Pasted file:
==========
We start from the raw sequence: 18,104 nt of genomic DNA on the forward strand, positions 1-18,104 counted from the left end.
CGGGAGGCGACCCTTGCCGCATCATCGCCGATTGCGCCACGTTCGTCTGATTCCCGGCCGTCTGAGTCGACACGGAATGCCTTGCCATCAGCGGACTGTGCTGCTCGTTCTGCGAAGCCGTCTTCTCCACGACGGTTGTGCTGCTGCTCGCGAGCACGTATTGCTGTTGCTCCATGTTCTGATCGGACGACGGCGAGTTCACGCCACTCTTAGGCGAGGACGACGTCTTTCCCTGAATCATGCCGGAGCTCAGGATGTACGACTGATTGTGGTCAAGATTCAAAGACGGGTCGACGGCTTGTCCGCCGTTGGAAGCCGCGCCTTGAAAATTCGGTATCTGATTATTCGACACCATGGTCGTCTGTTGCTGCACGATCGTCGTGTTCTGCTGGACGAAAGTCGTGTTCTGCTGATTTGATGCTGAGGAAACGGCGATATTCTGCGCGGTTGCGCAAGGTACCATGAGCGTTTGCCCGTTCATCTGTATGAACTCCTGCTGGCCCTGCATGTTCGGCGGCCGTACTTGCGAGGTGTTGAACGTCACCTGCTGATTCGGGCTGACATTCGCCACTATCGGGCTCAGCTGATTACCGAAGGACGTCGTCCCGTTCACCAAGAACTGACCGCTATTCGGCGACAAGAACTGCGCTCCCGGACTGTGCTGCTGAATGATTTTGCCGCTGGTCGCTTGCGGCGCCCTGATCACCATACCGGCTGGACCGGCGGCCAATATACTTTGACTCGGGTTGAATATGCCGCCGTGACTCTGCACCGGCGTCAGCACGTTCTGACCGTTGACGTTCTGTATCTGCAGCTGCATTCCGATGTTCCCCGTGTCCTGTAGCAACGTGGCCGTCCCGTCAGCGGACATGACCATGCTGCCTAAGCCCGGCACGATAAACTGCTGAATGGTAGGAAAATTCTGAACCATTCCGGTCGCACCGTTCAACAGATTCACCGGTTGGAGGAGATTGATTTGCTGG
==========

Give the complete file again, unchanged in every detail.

We start from the raw sequence: 18,104 nt of genomic DNA on the forward strand, positions 1-18,104 counted from the left end.
CGGGAGGCGACCCTTGCCGCATCATCGCCGATTGCGCCACGTTCGTCTGATTCCCGGCCGTCTGAGTCGACACGGAATGCCTTGCCATCAGCGGACTGTGCTGCTCGTTCTGCGAAGCCGTCTTCTCCACGACGGTTGTGCTGCTGCTCGCGAGCACGTATTGCTGTTGCTCCATGTTCTGATCGGACGACGGCGAGTTCACGCCACTCTTAGGCGAGGACGACGTCTTTCCCTGAATCATGCCGGAGCTCAGGATGTACGACTGATTGTGGTCAAGATTCAAAGACGGGTCGACGGCTTGTCCGCCGTTGGAAGCCGCGCCTTGAAAATTCGGTATCTGATTATTCGACACCATGGTCGTCTGTTGCTGCACGATCGTCGTGTTCTGCTGGACGAAAGTCGTGTTCTGCTGATTTGATGCTGAGGAAACGGCGATATTCTGCGCGGTTGCGCAAGGTACCATGAGCGTTTGCCCGTTCATCTGTATGAACTCCTGCTGGCCCTGCATGTTCGGCGGCCGTACTTGCGAGGTGTTGAACGTCACCTGCTGATTCGGGCTGACATTCGCCACTATCGGGCTCAGCTGATTACCGAAGGACGTCGTCCCGTTCACCAAGAACTGACCGCTATTCGGCGACAAGAACTGCGCTCCCGGACTGTGCTGCTGAATGATTTTGCCGCTGGTCGCTTGCGGCGCCCTGATCACCATACCGGCTGGACCGGCGGCCAATATACTTTGACTCGGGTTGAATATGCCGCCGTGACTCTGCACCGGCGTCAGCACGTTCTGACCGTTGACGTTCTGTATCTGCAGCTGCATTCCGATGTTCCCCGTGTCCTGTAGCAACGTGGCCGTCCCGTCAGCGGACATGACCATGCTGCCTAAGCCCGGCACGATAAACTGCTGAATGGTAGGAAAATTCTGAACCATTCCGGTCGCACCGTTCAACAGATTCACCGGTTGGAGGAGATTGATTTGCTGG